I was on an emergency medicine elective at the time and was worried about a conflicting schedule. However, I was able to request a shift change so that I would be able to fly to Montreal the night before the session and fly back home the following day right after my presentation.

With only a few days until the presentation, Kelvin and I were able to coordinate a call to review a presentation outline he had shared with me, as well as flesh out exactly how we envisioned the session would go. The first goal was to inform the students about the humanitarian consequences of nuclear weapons. The second was to engage them to consider their own country’s stances, actively consider the logic (or lack of) in arguments for or against nuclear disarmament, and come up with ideas and concrete steps to advocate for disarmament in their own countries.

The session itself was inspiring. I asked everyone in the room (around 60 students) to introduce themselves and state where they were from. I was thrilled to see participation from students all across the globe – much to my surprise there was only one other Canadian in the room!

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Nikki Shah (left) posing with enthusiastic participants Fumika and Chisaki from IFMSA Japan

I started the presentation discussing general information about IPPNW, which was a new organization to many in the room. I used IPPNW-developed case examples on the impacts of one Hiroshima-sized nuclear bomb followed by the scenario of a “small” localized nuclear war between India and Pakistan. The scenarios convey the  terrifying impact locally and the devastating impact globally of the use of nuclear weapons.

I described a nuclear famine resulting from temperature drops via significant soot and debris. I had heard these implications presented by Dr. Helfand at two PEGASUS conferences. Each time I heard this information, my stomach felt queasy. It was no different when delivering the presentation. Given global tensions today and the many nuclear arms in existence, this is a terrifying possible reality.

Next, along with the help of IFMSA executives, I facilitated a debate “for vs. against” nuclear disarmament.  Students spent around 20 minutes researching and preparing possible arguments, and later chose representatives from their groups to deliver these facts.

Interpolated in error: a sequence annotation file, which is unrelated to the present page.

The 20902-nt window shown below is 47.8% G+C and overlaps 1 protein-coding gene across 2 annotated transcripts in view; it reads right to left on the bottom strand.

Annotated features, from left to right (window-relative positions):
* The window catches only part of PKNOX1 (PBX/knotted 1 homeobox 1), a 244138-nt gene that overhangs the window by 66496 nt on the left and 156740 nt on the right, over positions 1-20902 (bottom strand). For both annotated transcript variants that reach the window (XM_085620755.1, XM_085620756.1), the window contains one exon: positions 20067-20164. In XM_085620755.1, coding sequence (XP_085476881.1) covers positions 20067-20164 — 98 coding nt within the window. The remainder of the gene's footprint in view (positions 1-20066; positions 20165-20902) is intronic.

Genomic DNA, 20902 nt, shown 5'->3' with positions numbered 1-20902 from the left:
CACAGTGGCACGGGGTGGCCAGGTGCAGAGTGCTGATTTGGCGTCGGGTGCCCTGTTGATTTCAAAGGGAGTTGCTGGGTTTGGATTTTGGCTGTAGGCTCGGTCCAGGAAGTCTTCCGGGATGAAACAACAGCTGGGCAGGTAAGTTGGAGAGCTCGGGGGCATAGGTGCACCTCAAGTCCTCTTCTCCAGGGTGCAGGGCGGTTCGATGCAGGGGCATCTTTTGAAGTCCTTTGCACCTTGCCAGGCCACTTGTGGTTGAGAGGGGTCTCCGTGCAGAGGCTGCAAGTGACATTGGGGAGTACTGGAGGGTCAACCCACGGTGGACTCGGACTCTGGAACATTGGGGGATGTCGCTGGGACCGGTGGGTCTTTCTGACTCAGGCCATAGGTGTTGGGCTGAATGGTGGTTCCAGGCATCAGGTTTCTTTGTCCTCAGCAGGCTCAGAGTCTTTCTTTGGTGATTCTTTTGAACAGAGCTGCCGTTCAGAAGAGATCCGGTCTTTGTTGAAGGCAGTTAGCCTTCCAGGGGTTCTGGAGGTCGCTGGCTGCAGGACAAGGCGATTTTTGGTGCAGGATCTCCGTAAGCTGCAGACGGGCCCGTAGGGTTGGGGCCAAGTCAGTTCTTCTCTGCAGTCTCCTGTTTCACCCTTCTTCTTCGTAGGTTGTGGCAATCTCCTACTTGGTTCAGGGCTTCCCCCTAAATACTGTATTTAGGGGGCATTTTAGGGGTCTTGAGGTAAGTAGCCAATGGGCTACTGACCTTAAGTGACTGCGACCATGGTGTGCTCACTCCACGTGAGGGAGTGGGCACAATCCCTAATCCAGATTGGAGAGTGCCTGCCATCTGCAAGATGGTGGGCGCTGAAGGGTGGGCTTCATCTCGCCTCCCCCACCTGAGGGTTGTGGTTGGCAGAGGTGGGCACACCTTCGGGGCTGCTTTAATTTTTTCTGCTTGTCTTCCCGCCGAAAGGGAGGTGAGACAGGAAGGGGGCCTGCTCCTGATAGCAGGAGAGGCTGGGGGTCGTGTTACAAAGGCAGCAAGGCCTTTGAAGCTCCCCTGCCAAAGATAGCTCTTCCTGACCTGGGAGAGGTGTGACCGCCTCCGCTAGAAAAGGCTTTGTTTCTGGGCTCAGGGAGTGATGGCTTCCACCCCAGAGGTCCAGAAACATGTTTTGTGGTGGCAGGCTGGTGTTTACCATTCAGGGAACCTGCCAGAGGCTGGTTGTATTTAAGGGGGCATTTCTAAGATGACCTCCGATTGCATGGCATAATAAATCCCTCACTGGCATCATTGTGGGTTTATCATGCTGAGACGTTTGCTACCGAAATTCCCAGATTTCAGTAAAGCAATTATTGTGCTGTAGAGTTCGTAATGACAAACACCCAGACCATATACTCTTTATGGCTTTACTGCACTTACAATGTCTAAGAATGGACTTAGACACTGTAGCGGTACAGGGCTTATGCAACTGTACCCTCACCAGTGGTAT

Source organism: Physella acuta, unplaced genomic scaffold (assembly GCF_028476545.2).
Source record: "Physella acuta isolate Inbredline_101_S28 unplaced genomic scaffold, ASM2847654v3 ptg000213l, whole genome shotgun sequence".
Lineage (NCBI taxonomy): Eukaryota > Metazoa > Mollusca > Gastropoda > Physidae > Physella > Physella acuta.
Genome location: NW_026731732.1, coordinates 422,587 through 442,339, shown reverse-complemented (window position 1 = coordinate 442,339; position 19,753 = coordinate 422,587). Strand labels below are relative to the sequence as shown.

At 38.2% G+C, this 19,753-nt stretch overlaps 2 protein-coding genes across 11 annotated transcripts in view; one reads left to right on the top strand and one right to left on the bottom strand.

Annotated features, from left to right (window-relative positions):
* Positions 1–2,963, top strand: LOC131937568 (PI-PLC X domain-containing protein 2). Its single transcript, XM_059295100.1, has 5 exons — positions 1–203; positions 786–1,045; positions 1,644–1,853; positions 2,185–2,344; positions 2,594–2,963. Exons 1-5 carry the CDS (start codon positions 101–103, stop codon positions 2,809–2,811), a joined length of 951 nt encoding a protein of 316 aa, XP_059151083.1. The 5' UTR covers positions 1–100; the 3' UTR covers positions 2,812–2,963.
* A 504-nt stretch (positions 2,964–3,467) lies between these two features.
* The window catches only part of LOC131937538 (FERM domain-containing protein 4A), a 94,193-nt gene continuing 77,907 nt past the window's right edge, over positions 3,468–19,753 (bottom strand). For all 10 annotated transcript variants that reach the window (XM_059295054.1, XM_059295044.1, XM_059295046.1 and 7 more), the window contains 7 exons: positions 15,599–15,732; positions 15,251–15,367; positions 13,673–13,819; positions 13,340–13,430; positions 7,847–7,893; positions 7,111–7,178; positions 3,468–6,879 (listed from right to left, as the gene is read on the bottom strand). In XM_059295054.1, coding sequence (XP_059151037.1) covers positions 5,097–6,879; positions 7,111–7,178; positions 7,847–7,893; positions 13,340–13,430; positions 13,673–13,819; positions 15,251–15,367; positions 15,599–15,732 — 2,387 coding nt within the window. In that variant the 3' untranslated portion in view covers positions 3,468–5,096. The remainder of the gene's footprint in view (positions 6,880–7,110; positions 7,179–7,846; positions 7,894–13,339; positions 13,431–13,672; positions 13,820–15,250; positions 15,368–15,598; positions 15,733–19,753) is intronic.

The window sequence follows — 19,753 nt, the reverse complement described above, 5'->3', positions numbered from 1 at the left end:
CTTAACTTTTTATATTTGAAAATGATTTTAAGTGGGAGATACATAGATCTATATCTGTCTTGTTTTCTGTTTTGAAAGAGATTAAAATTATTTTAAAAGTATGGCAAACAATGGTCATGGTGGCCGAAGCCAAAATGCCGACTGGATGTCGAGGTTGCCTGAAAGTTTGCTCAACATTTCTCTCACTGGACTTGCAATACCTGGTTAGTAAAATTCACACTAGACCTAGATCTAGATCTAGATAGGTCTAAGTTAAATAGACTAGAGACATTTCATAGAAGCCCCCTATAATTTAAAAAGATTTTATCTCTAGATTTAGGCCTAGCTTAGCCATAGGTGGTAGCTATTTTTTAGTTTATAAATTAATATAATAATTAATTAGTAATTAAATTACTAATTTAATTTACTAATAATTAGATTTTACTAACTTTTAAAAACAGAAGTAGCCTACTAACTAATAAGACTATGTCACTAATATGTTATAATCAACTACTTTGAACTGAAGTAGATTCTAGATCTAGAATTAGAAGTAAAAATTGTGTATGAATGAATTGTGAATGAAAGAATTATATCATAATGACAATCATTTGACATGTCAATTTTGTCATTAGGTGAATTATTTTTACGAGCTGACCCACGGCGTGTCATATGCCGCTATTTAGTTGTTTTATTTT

I was genuinely blown away by the debate. All students were passionately active and had taken the time to consider various points of view.  I was touched by the anecdotes offered by a student from Japan who had grown up in a country terrorized by the destructive  consequences of nuclear weapons. Other thoughts from students that resonated include, “A balance of terror is still terror” and “War is war but it still has rules, nuclear weapons break all those rules.”

Lastly, students split into their regional groups to brainstorm advocacy ideas pertaining to region-specific organizations, communicating with governments, outreach to other students and youth, and outreach to NGO’s with similar goals. The groups shared many great ideas.  Common themes including the importance of simple but effective use of social media (e.g., impactful infographics), and concrete milestones to monitor progress (e.g.,  getting the government to make an official statement on the issue).

I concluded the session emphasizing the importance that knowledge and awareness play in motivating others to be interested in this topic and to push for change.

I hope to continue working with PGS, C-PREP, IPPNW, and my new friend Kelvin, in these efforts.